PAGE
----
https://www.ncbi.nlm.nih.gov/pubmed/23668749 - Hericium erinaceus (Lion's Mane) mushroom extracts inhibit metastasis of cancer cells to the lung in CT-26 colon cancer-tansplanted mice.

https://www.ncbi.nlm.nih.gov/pubmed/24631140 - Anticancer potential of Hericium erinaceus extracts against human gastrointestinal cancers.

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Lion's Mane Mushroom Extract May Protect Against Alzheimer’s and Dementia

Joe Kolb

Research shows us that lion’s mane contains two important compounds, hericenones and erinacines. These properties promote the growth of brain cells and have been found to protect against memory loss. Additionally, lion’s mane mushroom extract has been shown to help prevent neuronal damage caused by amyloid-beta plaques, which collect in the brains of those afflicted by alzheimer’s disease. While the majority of this research was performed using animal subjects, a study using older adults with mild cognitive disabilities found that consuming 3 grams of lion’s mane extract everyday for four months improved their overall mental state. These results also relate back to this mushrooms positive effects regarding nerve growth. .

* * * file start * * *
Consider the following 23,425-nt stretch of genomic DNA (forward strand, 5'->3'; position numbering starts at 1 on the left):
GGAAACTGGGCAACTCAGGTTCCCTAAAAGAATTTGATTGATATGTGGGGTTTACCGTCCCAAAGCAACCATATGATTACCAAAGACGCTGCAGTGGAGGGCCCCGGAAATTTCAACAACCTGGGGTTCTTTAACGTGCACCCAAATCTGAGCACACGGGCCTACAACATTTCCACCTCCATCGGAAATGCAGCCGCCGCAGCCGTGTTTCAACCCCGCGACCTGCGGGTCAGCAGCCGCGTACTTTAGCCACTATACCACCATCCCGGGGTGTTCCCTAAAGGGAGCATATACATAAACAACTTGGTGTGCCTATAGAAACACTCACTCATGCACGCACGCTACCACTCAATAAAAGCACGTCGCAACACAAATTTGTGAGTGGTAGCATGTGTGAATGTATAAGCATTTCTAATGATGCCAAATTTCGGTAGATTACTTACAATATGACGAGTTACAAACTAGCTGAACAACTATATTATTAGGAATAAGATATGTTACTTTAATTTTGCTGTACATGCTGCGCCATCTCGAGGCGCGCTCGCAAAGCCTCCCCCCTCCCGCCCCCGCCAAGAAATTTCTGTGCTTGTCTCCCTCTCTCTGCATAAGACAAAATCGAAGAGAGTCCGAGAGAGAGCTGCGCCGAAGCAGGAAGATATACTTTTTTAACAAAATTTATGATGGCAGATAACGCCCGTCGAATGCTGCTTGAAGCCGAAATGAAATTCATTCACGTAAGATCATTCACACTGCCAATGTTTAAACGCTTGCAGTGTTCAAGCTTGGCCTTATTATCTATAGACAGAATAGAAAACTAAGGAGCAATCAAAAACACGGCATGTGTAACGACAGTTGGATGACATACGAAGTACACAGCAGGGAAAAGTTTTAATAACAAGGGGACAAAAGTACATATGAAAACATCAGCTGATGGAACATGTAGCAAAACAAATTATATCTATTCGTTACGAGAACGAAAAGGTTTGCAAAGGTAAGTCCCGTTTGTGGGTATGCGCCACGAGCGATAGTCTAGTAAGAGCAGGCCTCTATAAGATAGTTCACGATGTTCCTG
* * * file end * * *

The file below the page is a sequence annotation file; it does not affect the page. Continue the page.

Sources:

https://www.ncbi.nlm.nih.gov/pubmed/16371948 - Neural plasticity in the ageing brain.

https://www.ncbi.nlm.nih.gov/pubmed/24266378 - Neurotrophic properties of the Lion's mane medicinal mushroom, Hericium erinaceus (Higher Basidiomycetes) from Malaysia.

https://www.ncbi.nlm.nih.gov/pubmed/21383512 - Effects of Hericium erinaceus on amyloid β(25-35) peptide-induced learning and memory deficits in mice.

https://www.ncbi.nlm.nih.gov/pubmed/27350344 - Erinacine A-enriched Hericium erinaceus mycelium ameliorates Alzheimer's disease-related pathologies in APPswe/PS1dE9 transgenic mice.

https://www.ncbi.nlm.nih.gov/pmc/articles/PMC5133811/ - The Neuroprotective Properties of Hericium erinaceus in Glutamate-Damaged Differentiated PC12 Cells and an Alzheimer’s Disease Mouse Model